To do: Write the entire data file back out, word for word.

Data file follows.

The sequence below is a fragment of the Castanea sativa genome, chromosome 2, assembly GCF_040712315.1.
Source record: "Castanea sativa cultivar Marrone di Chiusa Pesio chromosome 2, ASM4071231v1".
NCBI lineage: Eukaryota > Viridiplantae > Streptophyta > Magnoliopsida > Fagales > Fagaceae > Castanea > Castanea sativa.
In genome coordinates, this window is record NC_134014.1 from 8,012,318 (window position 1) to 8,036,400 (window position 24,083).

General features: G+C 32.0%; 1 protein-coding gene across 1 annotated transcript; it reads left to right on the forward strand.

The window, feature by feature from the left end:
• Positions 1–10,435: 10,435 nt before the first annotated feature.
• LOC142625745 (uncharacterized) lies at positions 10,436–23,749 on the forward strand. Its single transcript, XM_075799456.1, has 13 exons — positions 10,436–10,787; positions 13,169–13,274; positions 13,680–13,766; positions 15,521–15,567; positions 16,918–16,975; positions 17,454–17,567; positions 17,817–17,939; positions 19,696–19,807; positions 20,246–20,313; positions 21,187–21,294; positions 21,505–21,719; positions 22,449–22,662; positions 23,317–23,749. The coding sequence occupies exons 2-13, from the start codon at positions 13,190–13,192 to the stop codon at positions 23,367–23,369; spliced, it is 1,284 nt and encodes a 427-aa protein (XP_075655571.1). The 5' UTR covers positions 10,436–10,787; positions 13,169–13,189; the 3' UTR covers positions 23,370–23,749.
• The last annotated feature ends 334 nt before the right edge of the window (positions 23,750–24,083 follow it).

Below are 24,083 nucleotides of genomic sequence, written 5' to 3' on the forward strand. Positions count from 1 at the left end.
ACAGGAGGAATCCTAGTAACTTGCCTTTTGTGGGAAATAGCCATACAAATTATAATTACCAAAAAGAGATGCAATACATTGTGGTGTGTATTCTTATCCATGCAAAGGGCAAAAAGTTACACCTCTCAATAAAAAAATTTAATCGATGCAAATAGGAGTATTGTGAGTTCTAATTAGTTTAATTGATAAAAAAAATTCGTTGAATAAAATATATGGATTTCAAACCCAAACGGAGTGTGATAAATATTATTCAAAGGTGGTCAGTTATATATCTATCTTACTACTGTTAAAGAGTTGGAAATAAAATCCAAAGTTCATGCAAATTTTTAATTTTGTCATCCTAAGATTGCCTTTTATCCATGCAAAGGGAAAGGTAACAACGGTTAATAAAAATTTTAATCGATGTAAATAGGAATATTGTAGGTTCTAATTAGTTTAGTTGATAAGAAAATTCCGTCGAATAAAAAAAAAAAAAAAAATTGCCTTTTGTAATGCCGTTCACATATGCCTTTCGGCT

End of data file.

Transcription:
The sequence below is a fragment of the Castanea sativa genome, chromosome 2, assembly GCF_040712315.1.
Source record: "Castanea sativa cultivar Marrone di Chiusa Pesio chromosome 2, ASM4071231v1".
NCBI lineage: Eukaryota > Viridiplantae > Streptophyta > Magnoliopsida > Fagales > Fagaceae > Castanea > Castanea sativa.
In genome coordinates, this window is record NC_134014.1 from 8,012,318 (window position 1) to 8,036,400 (window position 24,083).

General features: G+C 32.0%; 1 protein-coding gene across 1 annotated transcript; it reads left to right on the forward strand.

The window, feature by feature from the left end:
• Positions 1–10,435: 10,435 nt before the first annotated feature.
• LOC142625745 (uncharacterized) lies at positions 10,436–23,749 on the forward strand. Its single transcript, XM_075799456.1, has 13 exons — positions 10,436–10,787; positions 13,169–13,274; positions 13,680–13,766; positions 15,521–15,567; positions 16,918–16,975; positions 17,454–17,567; positions 17,817–17,939; positions 19,696–19,807; positions 20,246–20,313; positions 21,187–21,294; positions 21,505–21,719; positions 22,449–22,662; positions 23,317–23,749. The coding sequence occupies exons 2-13, from the start codon at positions 13,190–13,192 to the stop codon at positions 23,367–23,369; spliced, it is 1,284 nt and encodes a 427-aa protein (XP_075655571.1). The 5' UTR covers positions 10,436–10,787; positions 13,169–13,189; the 3' UTR covers positions 23,370–23,749.
• The last annotated feature ends 334 nt before the right edge of the window (positions 23,750–24,083 follow it).

Below are 24,083 nucleotides of genomic sequence, written 5' to 3' on the forward strand. Positions count from 1 at the left end.
ACAGGAGGAATCCTAGTAACTTGCCTTTTGTGGGAAATAGCCATACAAATTATAATTACCAAAAAGAGATGCAATACATTGTGGTGTGTATTCTTATCCATGCAAAGGGCAAAAAGTTACACCTCTCAATAAAAAAATTTAATCGATGCAAATAGGAGTATTGTGAGTTCTAATTAGTTTAATTGATAAAAAAAATTCGTTGAATAAAATATATGGATTTCAAACCCAAACGGAGTGTGATAAATATTATTCAAAGGTGGTCAGTTATATATCTATCTTACTACTGTTAAAGAGTTGGAAATAAAATCCAAAGTTCATGCAAATTTTTAATTTTGTCATCCTAAGATTGCCTTTTATCCATGCAAAGGGAAAGGTAACAACGGTTAATAAAAATTTTAATCGATGTAAATAGGAATATTGTAGGTTCTAATTAGTTTAGTTGATAAGAAAATTCCGTCGAATAAAAAAAAAAAAAAAAATTGCCTTTTGTAATGCCGTTCACATATGCCTTTCGGCT